Jared attended WSU Shearing School April 4-9, 2011, in Moses Lake, WA. He learned a lot and had an amazing week. He even received a Shearing School Scholarship for an essay he wrote on why he wanted to attend shearing school. He arrived back home in Seattle, bought some shearing equipment and proceeded to shear our entire flock. It took awhile to catch the last few girls but he got 'em all sheared. Fleeces are headed off for processing soon. 

Tyr being sheared
Almost done...
Tyr (back) post shearing, Ithaqua (front)

Thistle gets her turn

Clover says one last "goodbye" to her fleece, post shearing
Jared holding Tyr's fleece

At the end of April, we lost our Cheviot/Suffolk/Hampshire ewe, Scarlett. We found her in the pasture with a large vaginal prolapse and got her to the vet ASAP. The vet did what she could to help get the prolapse back in place but it wouldn't stay. On top of that, Scarlett had a large bump on her face, that when lanced by the vet was full of infection and wouldn't stop bleeding. She died overnight at the vet. In all honesty, Scarlett came from questionable breeding. Both her mother and grandmother had a history of prolapse and some issues with abscesses. Jared and I thought that with some great nutrition, exercise, and love, she could overcome it but sometimes there's no overcoming Mother Nature.  We've learned a lot from this experience about the importance of excellent breeding, with a focus on culling those animals that have health/genetic issues. 

Scarlett Sheep April 2010-April 2011

Our garden is doing well! After keeping most of the plant starts in the house for significantly longer than they should've been, they're finally outside. We still have a garden bed that needs soil and maybe another one to build before all the crops are in the ground. Beans, squash, cucumber, onions, tomatoes, peppers, and pumpkins are also growing! 

Oak Leaf Lettuce


Romaine Lettuce


Oregon Sugar Pod Peas
Hardneck Garlic scapes
Pink Lemonade Blueberry Bushes

We've been working with a farmer in Kent who is looking to transfer his 8 acre berry farm to younger farmers. Since the farm has been in berries for a long time, we've decided, with intensive mentoring from Farmer Bob, to continue that tradition. Two weeks ago, we planted 6,000 strawberry starts on an acre of land. The weather hasn't been too favorable for getting the starts into the ground, which means a lot of extra hands on work and care to keep the starts healthy. Our plans for this farm, with this farmer, are far from finalized, we're just getting started!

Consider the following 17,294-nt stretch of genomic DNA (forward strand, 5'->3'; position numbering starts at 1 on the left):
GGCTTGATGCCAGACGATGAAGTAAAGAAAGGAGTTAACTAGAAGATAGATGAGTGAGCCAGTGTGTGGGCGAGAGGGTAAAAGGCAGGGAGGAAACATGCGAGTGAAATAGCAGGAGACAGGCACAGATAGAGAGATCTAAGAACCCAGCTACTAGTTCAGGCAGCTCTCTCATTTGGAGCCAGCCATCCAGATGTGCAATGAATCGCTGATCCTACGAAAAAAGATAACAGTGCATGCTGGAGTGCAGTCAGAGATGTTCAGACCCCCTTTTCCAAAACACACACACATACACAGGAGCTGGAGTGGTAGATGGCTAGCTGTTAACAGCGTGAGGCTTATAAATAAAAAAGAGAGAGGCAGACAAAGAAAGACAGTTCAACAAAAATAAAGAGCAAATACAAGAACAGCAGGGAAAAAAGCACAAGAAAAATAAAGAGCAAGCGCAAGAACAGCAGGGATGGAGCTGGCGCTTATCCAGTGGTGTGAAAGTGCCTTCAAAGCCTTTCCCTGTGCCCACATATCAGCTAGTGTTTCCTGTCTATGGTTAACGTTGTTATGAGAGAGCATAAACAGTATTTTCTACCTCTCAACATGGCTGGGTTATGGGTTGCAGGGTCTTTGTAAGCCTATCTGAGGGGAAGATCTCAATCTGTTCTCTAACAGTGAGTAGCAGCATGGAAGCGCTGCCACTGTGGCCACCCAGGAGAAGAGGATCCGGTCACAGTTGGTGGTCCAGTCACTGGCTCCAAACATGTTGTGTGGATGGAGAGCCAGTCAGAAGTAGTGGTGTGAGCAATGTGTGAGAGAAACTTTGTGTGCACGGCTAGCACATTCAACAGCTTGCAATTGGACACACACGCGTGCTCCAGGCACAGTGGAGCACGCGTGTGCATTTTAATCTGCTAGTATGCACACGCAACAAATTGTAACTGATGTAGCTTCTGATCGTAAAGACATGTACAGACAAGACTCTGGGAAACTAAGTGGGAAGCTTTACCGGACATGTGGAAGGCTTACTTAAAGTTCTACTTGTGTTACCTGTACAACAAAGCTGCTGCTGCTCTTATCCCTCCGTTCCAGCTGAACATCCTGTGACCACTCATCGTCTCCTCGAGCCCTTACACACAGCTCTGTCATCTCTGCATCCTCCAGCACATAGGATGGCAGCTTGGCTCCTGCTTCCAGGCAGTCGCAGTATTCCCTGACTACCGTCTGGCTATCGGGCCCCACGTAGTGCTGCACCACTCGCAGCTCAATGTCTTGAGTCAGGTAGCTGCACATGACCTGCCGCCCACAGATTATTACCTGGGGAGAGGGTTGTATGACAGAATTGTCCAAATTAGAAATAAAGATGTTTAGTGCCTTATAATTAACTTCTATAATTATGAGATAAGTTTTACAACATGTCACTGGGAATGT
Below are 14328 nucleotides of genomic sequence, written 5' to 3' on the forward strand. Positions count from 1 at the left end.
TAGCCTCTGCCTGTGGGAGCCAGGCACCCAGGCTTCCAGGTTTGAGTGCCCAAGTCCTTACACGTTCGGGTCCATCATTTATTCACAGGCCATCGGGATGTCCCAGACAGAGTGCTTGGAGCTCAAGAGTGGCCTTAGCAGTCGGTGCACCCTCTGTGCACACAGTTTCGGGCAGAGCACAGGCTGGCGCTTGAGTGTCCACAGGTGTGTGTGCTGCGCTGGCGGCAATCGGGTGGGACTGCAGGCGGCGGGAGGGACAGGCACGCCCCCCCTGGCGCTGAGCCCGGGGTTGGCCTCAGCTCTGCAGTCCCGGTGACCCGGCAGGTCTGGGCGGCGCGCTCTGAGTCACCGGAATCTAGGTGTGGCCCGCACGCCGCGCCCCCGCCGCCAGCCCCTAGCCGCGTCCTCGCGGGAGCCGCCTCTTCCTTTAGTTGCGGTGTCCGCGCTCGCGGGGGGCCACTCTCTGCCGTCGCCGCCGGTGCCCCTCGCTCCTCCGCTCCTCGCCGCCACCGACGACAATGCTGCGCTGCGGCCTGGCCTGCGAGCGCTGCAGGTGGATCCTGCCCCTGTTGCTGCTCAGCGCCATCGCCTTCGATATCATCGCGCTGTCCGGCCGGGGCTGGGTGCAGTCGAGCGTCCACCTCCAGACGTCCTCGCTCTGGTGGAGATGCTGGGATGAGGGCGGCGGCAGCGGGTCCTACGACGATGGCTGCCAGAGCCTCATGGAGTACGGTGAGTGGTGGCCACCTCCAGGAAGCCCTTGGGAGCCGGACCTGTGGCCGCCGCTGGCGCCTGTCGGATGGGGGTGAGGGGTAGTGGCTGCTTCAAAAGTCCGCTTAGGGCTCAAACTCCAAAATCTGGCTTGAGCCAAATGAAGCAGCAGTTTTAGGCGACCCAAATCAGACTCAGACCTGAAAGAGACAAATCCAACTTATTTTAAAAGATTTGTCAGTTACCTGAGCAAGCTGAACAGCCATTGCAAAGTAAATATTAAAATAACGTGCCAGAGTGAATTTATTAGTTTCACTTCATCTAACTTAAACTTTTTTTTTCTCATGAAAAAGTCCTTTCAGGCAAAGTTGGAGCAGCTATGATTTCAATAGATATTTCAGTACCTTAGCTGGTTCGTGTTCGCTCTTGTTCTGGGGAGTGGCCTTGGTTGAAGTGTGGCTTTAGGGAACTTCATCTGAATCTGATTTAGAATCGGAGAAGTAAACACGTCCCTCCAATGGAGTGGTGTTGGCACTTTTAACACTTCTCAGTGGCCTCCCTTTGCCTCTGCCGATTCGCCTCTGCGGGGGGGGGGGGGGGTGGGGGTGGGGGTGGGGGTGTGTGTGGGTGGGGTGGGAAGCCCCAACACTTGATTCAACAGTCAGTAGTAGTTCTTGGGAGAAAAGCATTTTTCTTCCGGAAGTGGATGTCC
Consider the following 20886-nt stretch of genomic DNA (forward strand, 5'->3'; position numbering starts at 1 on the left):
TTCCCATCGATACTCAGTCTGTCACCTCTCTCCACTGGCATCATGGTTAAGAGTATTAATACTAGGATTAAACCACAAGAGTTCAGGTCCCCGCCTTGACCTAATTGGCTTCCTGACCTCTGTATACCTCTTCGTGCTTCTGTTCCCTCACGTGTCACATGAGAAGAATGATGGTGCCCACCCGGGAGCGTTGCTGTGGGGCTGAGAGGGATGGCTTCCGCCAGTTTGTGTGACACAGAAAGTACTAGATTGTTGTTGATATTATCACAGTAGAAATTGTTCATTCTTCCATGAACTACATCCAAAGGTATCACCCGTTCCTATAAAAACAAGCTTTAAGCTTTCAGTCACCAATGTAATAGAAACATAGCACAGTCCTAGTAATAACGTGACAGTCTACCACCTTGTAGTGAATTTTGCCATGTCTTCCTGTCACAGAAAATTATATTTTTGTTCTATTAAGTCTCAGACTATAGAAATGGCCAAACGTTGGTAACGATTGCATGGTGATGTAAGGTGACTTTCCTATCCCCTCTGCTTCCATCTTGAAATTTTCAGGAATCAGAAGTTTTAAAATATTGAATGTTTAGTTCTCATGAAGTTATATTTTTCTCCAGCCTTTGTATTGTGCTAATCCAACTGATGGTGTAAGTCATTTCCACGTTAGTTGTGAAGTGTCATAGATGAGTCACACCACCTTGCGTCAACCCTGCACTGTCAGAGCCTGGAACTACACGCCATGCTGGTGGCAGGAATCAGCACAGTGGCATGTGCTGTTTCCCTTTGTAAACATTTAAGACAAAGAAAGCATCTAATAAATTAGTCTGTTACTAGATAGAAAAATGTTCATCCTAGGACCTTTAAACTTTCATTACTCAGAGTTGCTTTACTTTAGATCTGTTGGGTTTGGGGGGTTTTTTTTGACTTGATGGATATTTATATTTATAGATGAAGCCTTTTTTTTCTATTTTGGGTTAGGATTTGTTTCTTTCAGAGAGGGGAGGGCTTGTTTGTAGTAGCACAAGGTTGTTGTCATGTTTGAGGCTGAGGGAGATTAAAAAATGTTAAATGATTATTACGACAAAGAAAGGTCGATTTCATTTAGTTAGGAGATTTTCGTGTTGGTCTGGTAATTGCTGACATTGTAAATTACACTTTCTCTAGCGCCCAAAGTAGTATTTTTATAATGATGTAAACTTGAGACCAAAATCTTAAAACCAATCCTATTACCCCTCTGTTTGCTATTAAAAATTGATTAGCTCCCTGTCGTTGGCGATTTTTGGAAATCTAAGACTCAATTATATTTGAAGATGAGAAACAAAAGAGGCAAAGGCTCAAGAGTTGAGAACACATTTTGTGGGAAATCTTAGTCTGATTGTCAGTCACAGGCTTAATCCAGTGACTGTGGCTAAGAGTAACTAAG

T & M Berry Farm, Kent, WA

T & M Berry Farm, Kent, WA

Sophie, Thea, and Justine working hard
Strawberry Planting

After months of waiting and wishing, our first lamb was born on June 1st. Jared and I arrived at the pasture to find Isolde's lamb had just been born, still sticky, active, and BEAUTIFUL! It's most exciting that our first lamb is a ewe, weighing in at 6 lbs., named Ylfa- meaning "she wolf" in Icelandic. She is quite wooly looking and growing like crazy. It feels like she's almost doubled her weight in 5 days! 

Motherly love
Isolde and Ylfa
Clover, taking a moment after all the excitement!
Just born...

4 days old!
Tyr, Ylfa's father, seemed unaffected at the announcement of his daughter's arrival. 

We still have some pregnant ewes, so there are at least four more lambs to come! 

How much longer will it be for Isa? 

All of the chicks that hatched in late March/early April are pretty grown up. We will be tractoring them in the ewe's pasture once we get a couple of tractors/portable hen houses built. In the meantime, we'll be moving the smallest juvenile chickens over to the pasture to begin their role in our pasture management plan, in a temporary portable coop/tractor. Once we know for sure who is a pullet and who is a cockerel, we'll separate any little boys we're not going to keep for breeding and raise them for butchering in the Fall. 

A Wheaton, Copper Maran, Blue Wheaton, and Buff Orpington  
Splash Orpington cockerel, Mr. Silver
A supposed Blue Laced Red Wyandotte, Betty
Orpington/Maran cross, Ms. Smokey
Ameraucana babies
I'm heading to Monroe today to pick up more hatching eggs- Lavender and Black Orpington and Blue Laced Red Wyandotte- for our two broody hens. Because of our large chicken population at the moment, they'll be brooding on the back porch in pet carriers to keep things as organized as possible.

I've put in an application for our farm to participate in the 2011 Seattle Tilth Chicken Coop and Urban Farm Tour on Saturday, July 9th. Once we get the thumbs up, I'll be inviting all our friends down for a day on the farm. 

Enjoy Spring, now that's finally here!